Records of Other Ranks
As in the army and navy it is easier to trace details about other ranks in the Marines if you know your ancestor’s division or company. There are some early records in State Papers (SP) but most come under the Admiralty listings in ADM. Obtain a copy of TNA leaflets M45 and M46 to pursue this further.
Royal Marines Description Books ADM 158 from 1755-1884 Chatham Division on 9 films starting at FHL film 2179743, described and listed by Kitzmiller(In Search of the Forlorn Hope. A Comprehensive Guide to Locating British Regiments and Their Records 1840-WWI). The description books give a summary of the material in the attestation forms in alphabetical format under their date of enlistment and much personal detail is included.
Royal Marines Attestation Forms ADM 157 for Chatham division 1790-1883, Plymouth division 1804-1881, and Portsmouth division 1804-1881 are on 636 films commencing at FHL film 1502042, described and listed by Kitzmiller (In Search of the Forlorn Hope. A Comprehensive Guide to Locating British Regiments and Their Records 1840-WWI). The attestation forms are listed alphabetically within divisions but under the less convenient date of discharge.
Royal Marines Records of Service ADM 159 with indexes in ADM 313 began in 1884 when each man received a unique number within his Division. A wealth of information is contained in these records.
Royal Marines Pension Records are the same as for the Royal Navy (ADM 165-166), as the Royal Hospital at Greenwich was founded to aid both Navy and Marines. Records from 1862 give considerable detail.
Royal Marines Medal Rolls Campaign and war medal rolls are in ADM 171, and gallantry medal rolls in ADM 1 and ADM 116 together with the Royal Navy.
Royal Marines Probate There is a collection of wills and administration for Royal Marines 1740-1764 in ADM 96, and others from 1786-1909 in ADM 48, indexed in ADM 142. These should be searched in addition to regular probate courts.
Muster Rolls for ships When Royal Marines are on board ship they will be in the ship’s muster rolls. The following example describes what kind of information can be found there:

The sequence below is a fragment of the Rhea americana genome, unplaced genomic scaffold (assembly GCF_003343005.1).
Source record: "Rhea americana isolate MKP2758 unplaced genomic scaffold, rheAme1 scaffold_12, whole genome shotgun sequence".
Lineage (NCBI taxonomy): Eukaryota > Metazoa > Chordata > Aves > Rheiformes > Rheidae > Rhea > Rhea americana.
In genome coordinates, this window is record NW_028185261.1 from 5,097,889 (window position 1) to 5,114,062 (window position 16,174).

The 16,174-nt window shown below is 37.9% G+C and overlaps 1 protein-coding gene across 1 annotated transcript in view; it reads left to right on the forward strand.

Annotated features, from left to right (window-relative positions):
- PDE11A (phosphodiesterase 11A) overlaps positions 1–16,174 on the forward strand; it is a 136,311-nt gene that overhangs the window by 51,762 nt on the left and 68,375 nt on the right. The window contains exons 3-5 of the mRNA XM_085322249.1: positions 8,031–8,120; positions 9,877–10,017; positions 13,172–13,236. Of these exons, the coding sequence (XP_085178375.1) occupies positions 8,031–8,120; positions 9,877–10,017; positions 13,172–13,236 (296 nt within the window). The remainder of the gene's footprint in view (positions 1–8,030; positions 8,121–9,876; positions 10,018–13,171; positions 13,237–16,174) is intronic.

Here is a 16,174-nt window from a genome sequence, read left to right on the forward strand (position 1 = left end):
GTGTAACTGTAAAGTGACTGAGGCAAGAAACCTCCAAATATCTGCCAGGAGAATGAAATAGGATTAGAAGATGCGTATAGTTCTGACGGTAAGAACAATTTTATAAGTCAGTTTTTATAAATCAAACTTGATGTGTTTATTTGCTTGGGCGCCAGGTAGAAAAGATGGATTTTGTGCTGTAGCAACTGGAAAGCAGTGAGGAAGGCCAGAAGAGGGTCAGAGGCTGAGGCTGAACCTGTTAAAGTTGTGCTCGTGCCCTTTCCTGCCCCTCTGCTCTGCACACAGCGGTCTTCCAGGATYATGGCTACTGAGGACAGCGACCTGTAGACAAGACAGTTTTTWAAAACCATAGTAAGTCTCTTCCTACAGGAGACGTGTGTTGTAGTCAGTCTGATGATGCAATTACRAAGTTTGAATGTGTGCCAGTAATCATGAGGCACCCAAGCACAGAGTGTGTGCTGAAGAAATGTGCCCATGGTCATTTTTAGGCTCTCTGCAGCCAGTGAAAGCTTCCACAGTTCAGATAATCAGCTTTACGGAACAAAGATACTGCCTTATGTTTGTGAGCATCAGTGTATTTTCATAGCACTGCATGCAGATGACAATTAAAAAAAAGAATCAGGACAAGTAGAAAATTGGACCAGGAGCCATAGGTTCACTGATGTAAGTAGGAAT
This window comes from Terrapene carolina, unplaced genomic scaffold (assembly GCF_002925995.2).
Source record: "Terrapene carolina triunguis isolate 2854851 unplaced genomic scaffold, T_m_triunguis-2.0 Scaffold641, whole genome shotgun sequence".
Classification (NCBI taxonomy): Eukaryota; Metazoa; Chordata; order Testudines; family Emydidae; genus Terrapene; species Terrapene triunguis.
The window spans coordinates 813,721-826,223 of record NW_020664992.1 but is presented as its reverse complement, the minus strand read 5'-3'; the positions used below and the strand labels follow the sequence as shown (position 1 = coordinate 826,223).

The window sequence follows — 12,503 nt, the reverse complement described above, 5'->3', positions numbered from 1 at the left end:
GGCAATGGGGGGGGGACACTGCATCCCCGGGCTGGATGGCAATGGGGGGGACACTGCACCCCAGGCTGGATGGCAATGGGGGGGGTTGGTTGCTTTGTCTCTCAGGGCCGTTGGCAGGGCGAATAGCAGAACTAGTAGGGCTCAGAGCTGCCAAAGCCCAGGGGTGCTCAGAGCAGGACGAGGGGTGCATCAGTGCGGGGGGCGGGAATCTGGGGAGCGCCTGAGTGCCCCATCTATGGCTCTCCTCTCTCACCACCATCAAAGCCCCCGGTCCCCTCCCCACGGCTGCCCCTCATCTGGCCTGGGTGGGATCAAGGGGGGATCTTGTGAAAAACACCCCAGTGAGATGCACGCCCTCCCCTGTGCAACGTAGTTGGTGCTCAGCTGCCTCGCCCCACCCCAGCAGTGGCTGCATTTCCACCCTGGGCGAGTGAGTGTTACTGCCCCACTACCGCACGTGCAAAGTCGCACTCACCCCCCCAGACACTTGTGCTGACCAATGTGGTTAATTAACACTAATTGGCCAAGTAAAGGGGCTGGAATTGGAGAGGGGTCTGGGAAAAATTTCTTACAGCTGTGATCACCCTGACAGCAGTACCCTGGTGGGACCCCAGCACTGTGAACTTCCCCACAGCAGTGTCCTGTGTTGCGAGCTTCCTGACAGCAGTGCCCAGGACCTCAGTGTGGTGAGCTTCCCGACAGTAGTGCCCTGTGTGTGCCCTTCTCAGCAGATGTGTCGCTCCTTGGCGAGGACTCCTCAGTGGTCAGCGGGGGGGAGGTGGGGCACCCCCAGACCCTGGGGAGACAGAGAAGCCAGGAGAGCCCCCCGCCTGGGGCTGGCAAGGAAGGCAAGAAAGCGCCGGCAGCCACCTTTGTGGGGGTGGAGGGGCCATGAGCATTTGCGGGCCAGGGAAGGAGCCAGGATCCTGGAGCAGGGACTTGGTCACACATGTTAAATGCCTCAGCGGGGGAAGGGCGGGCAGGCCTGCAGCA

CHART: Muster Roll for Royal Marines on Board HMS Bellerophon
| There was a family story that Benjamin (alias Samuel) Lawrence had guarded Napoleon on his way to exile on board a British ship, HMS Bellerophon. I consulted the three books of Muster Rolls (ADM 37/5032) for March to September 1815 for this vessel.
The first volume showed that Benjamin had signed on at Chatham on 30 March 1815 but the columns for age and place of birth for the Royal Marines were not filled in, as they were for Ordinary Seamen. The right hand page had various columns giving details of his purchases on board, which included slops (clothes), bedding, tobacco, and ‘Necessaries supplied Marines on shore.
In the second volume Benjamin was again present and there was also a list of Napoleon Buonaparte’s retinue of 45 persons taken on board at sea on 15 July 1815 and provided with full victuals allowance. The muster roll also shows a long list of English prisoners bound for Dartmouth, Devon who received two-thirds victuals allowance. There is also a list of Men Run, that is jumped ship.
Volume three shows the transference of Napoleon and retinue on 7 August 1815 to HMS Northumberland in Torbay, on which ship he travelled to exile on St. Helena. The Royal Marines, including our Benjamin, having performed their duty are noted as being discharged on 12 Sep 1815 at Chatham.
Deserters from the Royal Marines were listed in the Police Gazette along with regular soldiers. An index to these deserter listings has been prepared by the Manchester and Lancashire FHS (Marsden, and address in Appendix). Six films of this magazine covering various dates between 1797 and 1840 are available, see FHL film 0951965.
There is an excellent five-page synopsis of the history and records of the Royal Marines in Bevan, but the most comprehensive reference is Thomas’sRecords of the Royal Marines, and TNA M45-48 are indispensable finding aids. Since Royal Marines were part of the navy their records in the ADM Series are explained fully by Rodger. The Family History Library Catalogue should be used in conjunction with the Public Record Office catalogue to discover other gems, and there are other materials not in either of these major sources, such as Ayshford’s Trafalgar Index. Swinnerton’s two articles entitled Soldiers and Sailors Too! (Family Tree Magazine Part 1. Vol 16 #9, page 61. Family Tree Magazine Part 2. Vol 16 #10, page 17) provide a very readable introduction to further information.
Information in this Wiki page is excerpted from the online courses English: Occupation Records-Professions and Trades and English: Occupations-Military and Services offered by The National Institute for Genealogical Studies. To learn more about this course or other courses available from the Institute, see our website. We can be contacted at firstname.lastname@example.org